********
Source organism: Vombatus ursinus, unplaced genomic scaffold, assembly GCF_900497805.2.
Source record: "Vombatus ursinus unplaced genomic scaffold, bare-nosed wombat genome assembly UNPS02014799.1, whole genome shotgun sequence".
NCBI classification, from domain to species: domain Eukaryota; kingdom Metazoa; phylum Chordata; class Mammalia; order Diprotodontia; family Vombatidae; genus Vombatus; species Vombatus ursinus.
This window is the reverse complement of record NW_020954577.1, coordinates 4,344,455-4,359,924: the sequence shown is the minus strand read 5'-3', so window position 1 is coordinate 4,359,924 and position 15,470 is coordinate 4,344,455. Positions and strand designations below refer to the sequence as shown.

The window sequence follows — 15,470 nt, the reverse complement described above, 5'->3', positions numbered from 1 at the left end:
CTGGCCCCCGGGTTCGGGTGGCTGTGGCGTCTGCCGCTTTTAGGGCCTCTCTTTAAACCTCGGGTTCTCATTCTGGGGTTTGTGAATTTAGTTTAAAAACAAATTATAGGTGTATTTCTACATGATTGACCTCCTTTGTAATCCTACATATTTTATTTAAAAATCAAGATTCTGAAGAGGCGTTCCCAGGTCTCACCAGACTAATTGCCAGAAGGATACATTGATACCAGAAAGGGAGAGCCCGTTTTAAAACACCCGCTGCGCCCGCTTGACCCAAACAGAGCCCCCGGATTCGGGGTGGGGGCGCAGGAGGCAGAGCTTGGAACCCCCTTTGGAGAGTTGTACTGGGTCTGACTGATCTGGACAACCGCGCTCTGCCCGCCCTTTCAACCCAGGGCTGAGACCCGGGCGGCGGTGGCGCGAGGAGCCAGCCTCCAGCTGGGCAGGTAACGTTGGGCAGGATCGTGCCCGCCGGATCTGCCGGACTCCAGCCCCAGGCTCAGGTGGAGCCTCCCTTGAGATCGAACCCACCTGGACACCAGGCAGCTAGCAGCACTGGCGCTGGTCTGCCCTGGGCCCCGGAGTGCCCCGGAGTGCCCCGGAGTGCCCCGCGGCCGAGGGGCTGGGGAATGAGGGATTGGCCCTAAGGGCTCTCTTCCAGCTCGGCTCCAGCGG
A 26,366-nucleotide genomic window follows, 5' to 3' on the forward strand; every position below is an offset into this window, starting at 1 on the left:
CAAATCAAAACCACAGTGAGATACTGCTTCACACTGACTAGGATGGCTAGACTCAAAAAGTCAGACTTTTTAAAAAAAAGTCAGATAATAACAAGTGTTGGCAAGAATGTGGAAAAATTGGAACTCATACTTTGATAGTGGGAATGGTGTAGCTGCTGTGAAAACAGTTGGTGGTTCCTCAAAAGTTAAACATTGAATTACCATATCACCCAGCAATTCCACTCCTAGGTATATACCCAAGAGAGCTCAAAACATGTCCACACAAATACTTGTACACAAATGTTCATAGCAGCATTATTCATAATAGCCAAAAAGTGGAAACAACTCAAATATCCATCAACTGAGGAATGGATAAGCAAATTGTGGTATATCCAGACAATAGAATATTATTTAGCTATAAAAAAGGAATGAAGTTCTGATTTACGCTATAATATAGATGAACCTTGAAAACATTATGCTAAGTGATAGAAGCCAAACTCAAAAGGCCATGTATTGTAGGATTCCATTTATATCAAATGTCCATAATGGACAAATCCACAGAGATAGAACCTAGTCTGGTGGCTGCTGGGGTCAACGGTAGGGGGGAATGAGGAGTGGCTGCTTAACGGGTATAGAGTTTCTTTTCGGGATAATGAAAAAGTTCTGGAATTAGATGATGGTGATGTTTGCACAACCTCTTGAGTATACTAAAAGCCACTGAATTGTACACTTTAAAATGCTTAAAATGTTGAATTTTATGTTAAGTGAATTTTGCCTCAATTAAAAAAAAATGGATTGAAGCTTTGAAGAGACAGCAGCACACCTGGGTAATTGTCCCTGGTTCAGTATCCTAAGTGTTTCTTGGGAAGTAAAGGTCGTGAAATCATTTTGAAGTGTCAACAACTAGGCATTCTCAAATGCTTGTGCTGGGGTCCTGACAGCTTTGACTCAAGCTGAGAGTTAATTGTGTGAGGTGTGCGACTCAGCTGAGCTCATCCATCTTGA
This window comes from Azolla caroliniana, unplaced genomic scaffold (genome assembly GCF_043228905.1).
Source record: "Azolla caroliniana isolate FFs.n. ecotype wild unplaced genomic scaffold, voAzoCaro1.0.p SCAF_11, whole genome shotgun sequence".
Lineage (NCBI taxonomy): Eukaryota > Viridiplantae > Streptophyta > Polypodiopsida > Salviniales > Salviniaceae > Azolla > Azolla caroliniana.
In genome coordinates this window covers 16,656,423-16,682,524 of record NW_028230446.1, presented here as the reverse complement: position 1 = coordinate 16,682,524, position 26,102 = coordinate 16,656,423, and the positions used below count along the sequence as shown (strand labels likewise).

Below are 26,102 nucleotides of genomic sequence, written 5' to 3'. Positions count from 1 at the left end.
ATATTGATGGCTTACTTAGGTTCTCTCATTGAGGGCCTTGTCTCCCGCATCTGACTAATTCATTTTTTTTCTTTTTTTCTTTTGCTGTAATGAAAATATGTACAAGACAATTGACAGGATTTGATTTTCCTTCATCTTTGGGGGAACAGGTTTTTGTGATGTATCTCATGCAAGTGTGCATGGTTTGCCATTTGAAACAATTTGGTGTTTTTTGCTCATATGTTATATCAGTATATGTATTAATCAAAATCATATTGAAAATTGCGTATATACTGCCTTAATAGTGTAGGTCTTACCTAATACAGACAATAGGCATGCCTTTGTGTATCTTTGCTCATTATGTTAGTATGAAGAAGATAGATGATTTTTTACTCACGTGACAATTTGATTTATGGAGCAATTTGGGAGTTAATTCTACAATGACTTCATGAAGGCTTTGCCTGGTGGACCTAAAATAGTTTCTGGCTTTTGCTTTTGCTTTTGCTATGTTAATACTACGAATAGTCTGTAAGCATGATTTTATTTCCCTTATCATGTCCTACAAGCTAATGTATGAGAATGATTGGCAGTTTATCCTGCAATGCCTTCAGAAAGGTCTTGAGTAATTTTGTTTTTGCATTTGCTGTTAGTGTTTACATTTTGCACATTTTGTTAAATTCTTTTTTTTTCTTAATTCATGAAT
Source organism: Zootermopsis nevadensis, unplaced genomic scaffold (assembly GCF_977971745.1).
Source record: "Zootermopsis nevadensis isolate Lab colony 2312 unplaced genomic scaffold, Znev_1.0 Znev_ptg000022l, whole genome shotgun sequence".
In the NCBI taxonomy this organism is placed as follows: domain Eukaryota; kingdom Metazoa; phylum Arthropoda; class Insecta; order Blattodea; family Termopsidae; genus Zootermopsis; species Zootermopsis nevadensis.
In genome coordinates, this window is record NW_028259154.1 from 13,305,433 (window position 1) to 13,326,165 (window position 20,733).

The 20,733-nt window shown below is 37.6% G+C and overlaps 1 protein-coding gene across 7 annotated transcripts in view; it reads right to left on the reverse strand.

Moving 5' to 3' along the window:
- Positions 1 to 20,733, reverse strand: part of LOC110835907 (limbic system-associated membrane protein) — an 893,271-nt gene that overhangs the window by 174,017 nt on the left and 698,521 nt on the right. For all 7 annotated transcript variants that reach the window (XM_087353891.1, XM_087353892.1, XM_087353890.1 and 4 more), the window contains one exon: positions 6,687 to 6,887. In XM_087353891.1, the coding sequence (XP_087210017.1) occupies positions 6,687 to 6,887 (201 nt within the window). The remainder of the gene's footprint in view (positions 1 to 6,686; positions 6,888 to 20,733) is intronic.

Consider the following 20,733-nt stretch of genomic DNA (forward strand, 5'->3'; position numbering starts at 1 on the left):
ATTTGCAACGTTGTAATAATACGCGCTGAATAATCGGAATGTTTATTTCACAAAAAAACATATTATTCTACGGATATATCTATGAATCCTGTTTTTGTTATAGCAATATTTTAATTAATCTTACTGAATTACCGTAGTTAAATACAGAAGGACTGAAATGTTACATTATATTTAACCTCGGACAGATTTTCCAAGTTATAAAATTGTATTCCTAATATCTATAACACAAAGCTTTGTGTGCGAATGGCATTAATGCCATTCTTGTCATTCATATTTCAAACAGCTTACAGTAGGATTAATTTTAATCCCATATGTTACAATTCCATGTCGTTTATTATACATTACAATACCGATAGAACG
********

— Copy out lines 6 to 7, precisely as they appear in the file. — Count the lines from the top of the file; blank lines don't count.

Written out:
CTGGCCCCCGGGTTCGGGTGGCTGTGGCGTCTGCCGCTTTTAGGGCCTCTCTTTAAACCTCGGGTTCTCATTCTGGGGTTTGTGAATTTAGTTTAAAAACAAATTATAGGTGTATTTCTACATGATTGACCTCCTTTGTAATCCTACATATTTTATTTAAAAATCAAGATTCTGAAGAGGCGTTCCCAGGTCTCACCAGACTAATTGCCAGAAGGATACATTGATACCAGAAAGGGAGAGCCCGTTTTAAAACACCCGCTGCGCCCGCTTGACCCAAACAGAGCCCCCGGATTCGGGGTGGGGGCGCAGGAGGCAGAGCTTGGAACCCCCTTTGGAGAGTTGTACTGGGTCTGACTGATCTGGACAACCGCGCTCTGCCCGCCCTTTCAACCCAGGGCTGAGACCCGGGCGGCGGTGGCGCGAGGAGCCAGCCTCCAGCTGGGCAGGTAACGTTGGGCAGGATCGTGCCCGCCGGATCTGCCGGACTCCAGCCCCAGGCTCAGGTGGAGCCTCCCTTGAGATCGAACCCACCTGGACACCAGGCAGCTAGCAGCACTGGCGCTGGTCTGCCCTGGGCCCCGGAGTGCCCCGGAGTGCCCCGGAGTGCCCCGCGGCCGAGGGGCTGGGGAATGAGGGATTGGCCCTAAGGGCTCTCTTCCAGCTCGGCTCCAGCGG
A 26,366-nucleotide genomic window follows, 5' to 3' on the forward strand; every position below is an offset into this window, starting at 1 on the left: